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Learning Debian GNU/Linux

Learning Debian GNU/Linux

By Bill McCarty
1st Edition September 1999
1-56592-705-2, Order Number: 7052
360 pages, $34.95 , Includes CD-ROM

Previous: D.2 Boot Disks Appendix D
Managing the Boot Process
Next: D.4 The loadlin Loader

D.3 The lilo Loader

Most PCs can be booted from a floppy drive or hard drive; many recently manufactured PCs can be booted from a CD-ROM drive. The first sector of a disk, diskette, or partition is known as the boot sector. The boot sector associated with a disk or diskette (the first sector of the disk or diskette) is know as the master boot record. In order for a diskette or disk to be bootable, it must contain a boot loader, which can reside in:

The lilo loader, or simply lilo, is a simple boot loader that can load Linux, Microsoft Windows 3.x and 9x, and other popular operating systems. Most users install lilo on the MBR of their system's first hard disk. That way, when the system is started, it boots lilo, which can be used to load Linux, Microsoft Windows, or another operating system.

The Debian GNU/Linux installation procedure automatically installs lilo as part of the base system. Therefore, you don't need to install lilo; you merely need to configure it.

However, before configuring lilo, you should make a fresh startup diskette for your system. If you have more than one operating system on your hard drive, make a startup diskette for each. Then, test each startup diskette. If you have a startup diskette for each operating system on your hard drive, you'll be able to start each operating system even if the MBR becomes damaged.

You can edit lilo's configuration file, /etc/lilo.conf, by using your favorite text editor. The lilo User's Guide, found in the /usr/doc/lilo directory, describes the format of the configuration file directives. Here's a typical lilo.conf file:


Table D.1 describes the directives used in the example file:

Table D.1: Commonly Used lilo Directives




Specifies the device or partition to which the boot image is written.


Specifies the partition which will be mounted as root when the kernel is loaded.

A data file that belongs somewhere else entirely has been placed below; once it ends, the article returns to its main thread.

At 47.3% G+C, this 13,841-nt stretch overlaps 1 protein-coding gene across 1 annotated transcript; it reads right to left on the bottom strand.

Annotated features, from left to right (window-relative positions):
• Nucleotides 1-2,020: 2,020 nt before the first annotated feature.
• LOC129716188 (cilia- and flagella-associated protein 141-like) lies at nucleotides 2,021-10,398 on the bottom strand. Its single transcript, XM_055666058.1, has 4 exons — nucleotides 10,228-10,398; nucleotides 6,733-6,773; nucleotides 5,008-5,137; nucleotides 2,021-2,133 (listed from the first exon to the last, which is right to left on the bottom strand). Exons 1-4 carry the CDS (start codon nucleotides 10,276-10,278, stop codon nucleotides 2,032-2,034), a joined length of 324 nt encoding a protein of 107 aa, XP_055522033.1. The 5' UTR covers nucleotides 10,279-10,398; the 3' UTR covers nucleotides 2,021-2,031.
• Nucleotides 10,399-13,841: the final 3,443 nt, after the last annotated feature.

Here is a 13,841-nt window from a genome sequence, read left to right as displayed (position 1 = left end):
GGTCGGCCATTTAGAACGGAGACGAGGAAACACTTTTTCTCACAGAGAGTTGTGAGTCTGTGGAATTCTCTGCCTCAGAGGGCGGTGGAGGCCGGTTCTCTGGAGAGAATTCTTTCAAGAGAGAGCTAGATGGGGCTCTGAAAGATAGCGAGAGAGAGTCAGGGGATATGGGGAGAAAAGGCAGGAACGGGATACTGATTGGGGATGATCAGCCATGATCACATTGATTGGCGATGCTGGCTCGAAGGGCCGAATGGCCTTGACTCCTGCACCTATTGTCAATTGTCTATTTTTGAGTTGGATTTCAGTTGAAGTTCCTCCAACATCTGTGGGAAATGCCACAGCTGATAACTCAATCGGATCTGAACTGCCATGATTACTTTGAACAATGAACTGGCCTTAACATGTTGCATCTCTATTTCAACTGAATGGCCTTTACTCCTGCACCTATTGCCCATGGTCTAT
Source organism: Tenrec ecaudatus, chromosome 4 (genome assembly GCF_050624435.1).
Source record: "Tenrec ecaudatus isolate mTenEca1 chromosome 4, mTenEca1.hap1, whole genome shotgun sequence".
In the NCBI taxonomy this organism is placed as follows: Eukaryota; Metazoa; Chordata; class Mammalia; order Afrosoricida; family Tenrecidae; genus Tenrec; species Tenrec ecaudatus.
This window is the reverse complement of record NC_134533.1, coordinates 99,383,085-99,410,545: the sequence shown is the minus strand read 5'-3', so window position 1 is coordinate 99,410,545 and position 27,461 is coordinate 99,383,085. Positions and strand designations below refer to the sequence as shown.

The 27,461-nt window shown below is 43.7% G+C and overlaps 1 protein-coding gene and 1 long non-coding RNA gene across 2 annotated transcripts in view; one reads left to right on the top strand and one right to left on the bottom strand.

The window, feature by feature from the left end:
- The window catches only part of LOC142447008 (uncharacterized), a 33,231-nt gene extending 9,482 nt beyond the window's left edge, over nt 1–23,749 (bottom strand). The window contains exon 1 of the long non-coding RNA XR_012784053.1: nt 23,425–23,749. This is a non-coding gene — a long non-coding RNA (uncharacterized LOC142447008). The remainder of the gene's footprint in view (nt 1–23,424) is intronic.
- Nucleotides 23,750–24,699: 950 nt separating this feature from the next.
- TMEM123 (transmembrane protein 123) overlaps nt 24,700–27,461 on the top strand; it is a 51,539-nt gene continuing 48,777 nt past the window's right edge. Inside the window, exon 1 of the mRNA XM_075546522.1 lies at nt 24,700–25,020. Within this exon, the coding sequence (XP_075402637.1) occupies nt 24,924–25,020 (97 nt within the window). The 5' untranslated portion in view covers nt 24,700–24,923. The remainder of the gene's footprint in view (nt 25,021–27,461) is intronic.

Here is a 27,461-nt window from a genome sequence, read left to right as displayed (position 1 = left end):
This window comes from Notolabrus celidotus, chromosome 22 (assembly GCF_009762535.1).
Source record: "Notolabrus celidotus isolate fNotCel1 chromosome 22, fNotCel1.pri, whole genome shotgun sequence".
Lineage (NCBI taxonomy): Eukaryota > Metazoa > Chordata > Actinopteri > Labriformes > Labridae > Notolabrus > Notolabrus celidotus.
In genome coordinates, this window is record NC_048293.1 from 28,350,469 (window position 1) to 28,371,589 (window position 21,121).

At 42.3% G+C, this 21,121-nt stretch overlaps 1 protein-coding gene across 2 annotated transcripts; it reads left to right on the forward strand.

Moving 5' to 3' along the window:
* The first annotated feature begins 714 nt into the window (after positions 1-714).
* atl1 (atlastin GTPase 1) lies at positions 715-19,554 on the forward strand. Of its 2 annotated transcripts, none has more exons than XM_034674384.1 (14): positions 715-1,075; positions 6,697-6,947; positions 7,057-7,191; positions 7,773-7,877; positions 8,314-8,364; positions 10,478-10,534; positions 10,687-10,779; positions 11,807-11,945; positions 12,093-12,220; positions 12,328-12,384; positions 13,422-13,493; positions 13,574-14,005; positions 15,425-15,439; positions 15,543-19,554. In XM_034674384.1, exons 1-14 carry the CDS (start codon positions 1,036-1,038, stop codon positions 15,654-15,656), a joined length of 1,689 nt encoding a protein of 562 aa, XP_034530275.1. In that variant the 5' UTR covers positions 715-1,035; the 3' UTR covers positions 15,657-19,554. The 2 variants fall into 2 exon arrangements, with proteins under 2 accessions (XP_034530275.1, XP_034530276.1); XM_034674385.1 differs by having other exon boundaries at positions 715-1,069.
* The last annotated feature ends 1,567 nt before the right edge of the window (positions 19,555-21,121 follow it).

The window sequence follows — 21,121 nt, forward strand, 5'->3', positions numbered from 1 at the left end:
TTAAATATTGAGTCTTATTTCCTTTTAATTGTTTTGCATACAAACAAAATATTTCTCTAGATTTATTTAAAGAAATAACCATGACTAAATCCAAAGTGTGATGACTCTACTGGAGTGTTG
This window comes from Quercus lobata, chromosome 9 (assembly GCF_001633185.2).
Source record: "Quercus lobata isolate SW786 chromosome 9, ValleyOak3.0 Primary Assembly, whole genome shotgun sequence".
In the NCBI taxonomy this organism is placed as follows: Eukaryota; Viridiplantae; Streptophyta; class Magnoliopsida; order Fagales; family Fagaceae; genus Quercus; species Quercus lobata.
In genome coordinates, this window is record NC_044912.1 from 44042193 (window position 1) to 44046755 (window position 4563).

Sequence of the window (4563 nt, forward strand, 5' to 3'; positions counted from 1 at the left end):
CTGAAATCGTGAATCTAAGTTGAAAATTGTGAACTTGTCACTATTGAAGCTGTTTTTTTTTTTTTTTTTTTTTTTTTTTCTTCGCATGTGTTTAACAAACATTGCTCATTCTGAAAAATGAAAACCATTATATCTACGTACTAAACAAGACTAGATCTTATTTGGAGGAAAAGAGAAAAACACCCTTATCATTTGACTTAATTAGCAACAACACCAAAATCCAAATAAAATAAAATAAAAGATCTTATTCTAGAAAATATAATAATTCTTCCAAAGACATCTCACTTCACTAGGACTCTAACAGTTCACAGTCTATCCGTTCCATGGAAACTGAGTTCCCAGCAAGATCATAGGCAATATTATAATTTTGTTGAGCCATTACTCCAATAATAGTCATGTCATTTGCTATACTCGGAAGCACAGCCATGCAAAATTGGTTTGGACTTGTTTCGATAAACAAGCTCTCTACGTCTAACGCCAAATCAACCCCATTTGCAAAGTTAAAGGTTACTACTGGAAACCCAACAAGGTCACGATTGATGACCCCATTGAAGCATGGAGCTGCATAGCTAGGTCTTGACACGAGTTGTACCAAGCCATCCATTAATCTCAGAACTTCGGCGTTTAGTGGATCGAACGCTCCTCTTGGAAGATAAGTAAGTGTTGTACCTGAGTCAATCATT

Specifies the file that is used to create the boot sector. This file normally resides in /boot.


Specifies the file that indicates the location of the kernel. This file normally resides in /boot.


Specifies the video mode set when the kernel is loaded. Possible values are normal, extended, and ask, or a decimal number that gives the video mode.


Specifies the delay (in tenths of a second) before automatically booting the default kernel, which is the first specified in the configuration file.


Specifies the file that contains the kernel image.


Specifies the name by which the kernel image is known.


If present, specifies that the root file system will be mounted read-only.

After revising the configuration file, you run lilo by issuing the command:


This causes lilo to update the master boot record or boot sector, according to the information in its configuration file. Then, you can boot your system according to the latest lilo specifications.

To boot your system, lilo uses your system's BIOS, which may not be able to load a Linux kernel (or other program) stored beyond cylinder 1023 of your hard drive. If you're installing Linux to a preexisting hard drive, you may not be able to place your Linux kernel in an appropriate location. In that case, you won't be able to use lilo to boot your system.

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